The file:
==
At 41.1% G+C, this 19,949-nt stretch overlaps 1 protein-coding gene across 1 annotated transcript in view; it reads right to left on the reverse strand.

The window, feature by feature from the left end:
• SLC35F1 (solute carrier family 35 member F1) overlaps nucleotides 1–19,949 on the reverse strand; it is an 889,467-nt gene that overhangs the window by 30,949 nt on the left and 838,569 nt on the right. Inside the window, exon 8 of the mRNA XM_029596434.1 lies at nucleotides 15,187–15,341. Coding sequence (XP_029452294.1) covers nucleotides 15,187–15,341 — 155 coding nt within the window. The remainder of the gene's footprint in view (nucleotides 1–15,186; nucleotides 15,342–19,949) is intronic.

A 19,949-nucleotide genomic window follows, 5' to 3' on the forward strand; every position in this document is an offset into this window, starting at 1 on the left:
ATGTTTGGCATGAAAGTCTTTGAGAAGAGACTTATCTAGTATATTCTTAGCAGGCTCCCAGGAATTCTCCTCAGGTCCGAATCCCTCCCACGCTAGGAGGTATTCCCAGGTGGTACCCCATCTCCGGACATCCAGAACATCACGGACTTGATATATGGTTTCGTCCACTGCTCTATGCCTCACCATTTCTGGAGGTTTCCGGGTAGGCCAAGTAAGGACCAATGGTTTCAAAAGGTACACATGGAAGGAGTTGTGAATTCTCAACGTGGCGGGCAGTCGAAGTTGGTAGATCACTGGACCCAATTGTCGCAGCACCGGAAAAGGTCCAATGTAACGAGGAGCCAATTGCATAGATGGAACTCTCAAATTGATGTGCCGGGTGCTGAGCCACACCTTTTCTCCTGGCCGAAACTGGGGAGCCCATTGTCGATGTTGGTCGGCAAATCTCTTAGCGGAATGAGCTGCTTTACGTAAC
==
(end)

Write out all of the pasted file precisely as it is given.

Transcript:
At 41.1% G+C, this 19,949-nt stretch overlaps 1 protein-coding gene across 1 annotated transcript in view; it reads right to left on the reverse strand.

The window, feature by feature from the left end:
• SLC35F1 (solute carrier family 35 member F1) overlaps nucleotides 1–19,949 on the reverse strand; it is an 889,467-nt gene that overhangs the window by 30,949 nt on the left and 838,569 nt on the right. Inside the window, exon 8 of the mRNA XM_029596434.1 lies at nucleotides 15,187–15,341. Coding sequence (XP_029452294.1) covers nucleotides 15,187–15,341 — 155 coding nt within the window. The remainder of the gene's footprint in view (nucleotides 1–15,186; nucleotides 15,342–19,949) is intronic.

A 19,949-nucleotide genomic window follows, 5' to 3' on the forward strand; every position in this document is an offset into this window, starting at 1 on the left:
ATGTTTGGCATGAAAGTCTTTGAGAAGAGACTTATCTAGTATATTCTTAGCAGGCTCCCAGGAATTCTCCTCAGGTCCGAATCCCTCCCACGCTAGGAGGTATTCCCAGGTGGTACCCCATCTCCGGACATCCAGAACATCACGGACTTGATATATGGTTTCGTCCACTGCTCTATGCCTCACCATTTCTGGAGGTTTCCGGGTAGGCCAAGTAAGGACCAATGGTTTCAAAAGGTACACATGGAAGGAGTTGTGAATTCTCAACGTGGCGGGCAGTCGAAGTTGGTAGATCACTGGACCCAATTGTCGCAGCACCGGAAAAGGTCCAATGTAACGAGGAGCCAATTGCATAGATGGAACTCTCAAATTGATGTGCCGGGTGCTGAGCCACACCTTTTCTCCTGGCCGAAACTGGGGAGCCCATTGTCGATGTTGGTCGGCAAATCTCTTAGCGGAATGAGCTGCTTTACGTAAC